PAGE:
Picture: THE TIMES
Picture: THE TIMES

These are spicy economic times. International newswires are furiously waving flags, warning us of another recession, and locally both agencies and clients are experiencing rapidly shrinking profits. There’s no avoiding it – what started out as a rough patch is proving to be storm like no others.

So what do we, as agencies, do to support our clients through these turbulent times? Quite surprisingly, evidence from past economic downturns shows that companies that maintain their marketing and advertising during the downturn experience greater growth than those that reduce budgets and go quiet.

The take of McGraw-Hill’s research on the 1985 recession is that companies that either maintained or increased their ad budgets during that time experienced a 256% increase in sales versus companies that cut their ad budgets. 

In essence, this means we need try to formulate some sense of business as usual, but perhaps more in the way of “business unusual”.

 First and foremost, you need a plan. What has worked till now is not likely to work in the current climate. It’s time to put together a concrete plan of how you intend to do things during the downturn and how you aim to ramp things up when the market eventually starts to recover again. And once you have that plan you need to make sure your client sees it as the holy grail.

And that brings me to my next point: your client needs to be completely and 100% on board. Now more than ever relationships are vital to the success of your business. The client/agency crew needs to be a single team with one vision – not even a partnership but the same team.

Consolidate your relationship and ensure that you are honest and ethical in each and every interaction so you can weather the storm together, and hopefully, when you emerge on the other side, you’ll find a super-committed, grateful client that has a whole lot of trust and respect for its agency.

Maintaining a presence in the marketplace during a recession needs not to equate to huge budgets and giant campaigns. It takes courage to keep spending but the goal is to keep the momentum going and your audience engaged by ensuring that you have something happening every month. You don’t have to break the bank – think e-mails, PR, newsletters and social media advertising. PR provides a huge amount of bang for buck and can take a brand to places that traditional advertising can’t. In addition, as many companies invariably cut their ad budgets during a recession, there’s not as much marketing noise, so you don’t need to shout as loudly for your message to be heard. Be smart with different channels and get super-clever with messaging.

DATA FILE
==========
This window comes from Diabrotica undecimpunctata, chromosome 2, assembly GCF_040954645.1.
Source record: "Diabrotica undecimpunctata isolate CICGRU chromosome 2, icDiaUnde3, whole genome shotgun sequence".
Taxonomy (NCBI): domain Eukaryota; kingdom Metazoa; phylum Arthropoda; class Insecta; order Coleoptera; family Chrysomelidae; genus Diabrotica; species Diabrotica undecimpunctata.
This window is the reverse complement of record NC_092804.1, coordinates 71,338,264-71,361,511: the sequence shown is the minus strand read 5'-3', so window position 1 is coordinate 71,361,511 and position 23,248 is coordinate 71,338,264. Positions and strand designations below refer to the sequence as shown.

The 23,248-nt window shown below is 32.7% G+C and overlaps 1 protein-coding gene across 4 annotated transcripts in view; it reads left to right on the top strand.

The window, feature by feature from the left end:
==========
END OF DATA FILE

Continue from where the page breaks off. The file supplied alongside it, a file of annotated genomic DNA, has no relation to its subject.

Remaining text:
In difficult financial times, it’s important for brands to reinforce the attributes that make them unique and appealing in the eyes of existing customers. It’s a good time to focus on the core brand offering, and this is when great, inclusive content is more important than ever. Forget about all the ad-ons and nice-to-haves, get straight to the nitty-gritty of what the brand stands for and send that message home in the most powerful and effective way you can.

Companies that maintain their marketing and advertising during an economic downturn experience greater growth than those that reduce budgets and go quiet.

Take a look at the values your brand promotes. If you’re all about the good times, status and aspiration, that message could be hard for most consumers to swallow in the current climate. You might want to move your messaging towards a focus on value for money or a “We’re in this together” type of approach that conveys a sense of community and a real understanding of what your consumers might be experiencing.

Sustaining a positive profile in the marketplace during a recession also gives the perception of strength. A continued presence during tough economic times will be viewed as a sign of stability, showing you are strong enough to survive the recession and have the leadership to continue to thrive. 

Staying committed to marketing during challenging times will not only prevent you from falling behind your competitors but will also allow you to be better positioned for the rise in business when conditions improve. So, fear not. Hold that ship steady through the storm and keep on spending. You’ll sweat now, but all recessions end. And when they do, you’ll be the one basking on the sweet, green shores of improved customer confidence, dominant share of voice and a world of positive memory structures.


  • Mike Beukes is the executive creative director of Duke.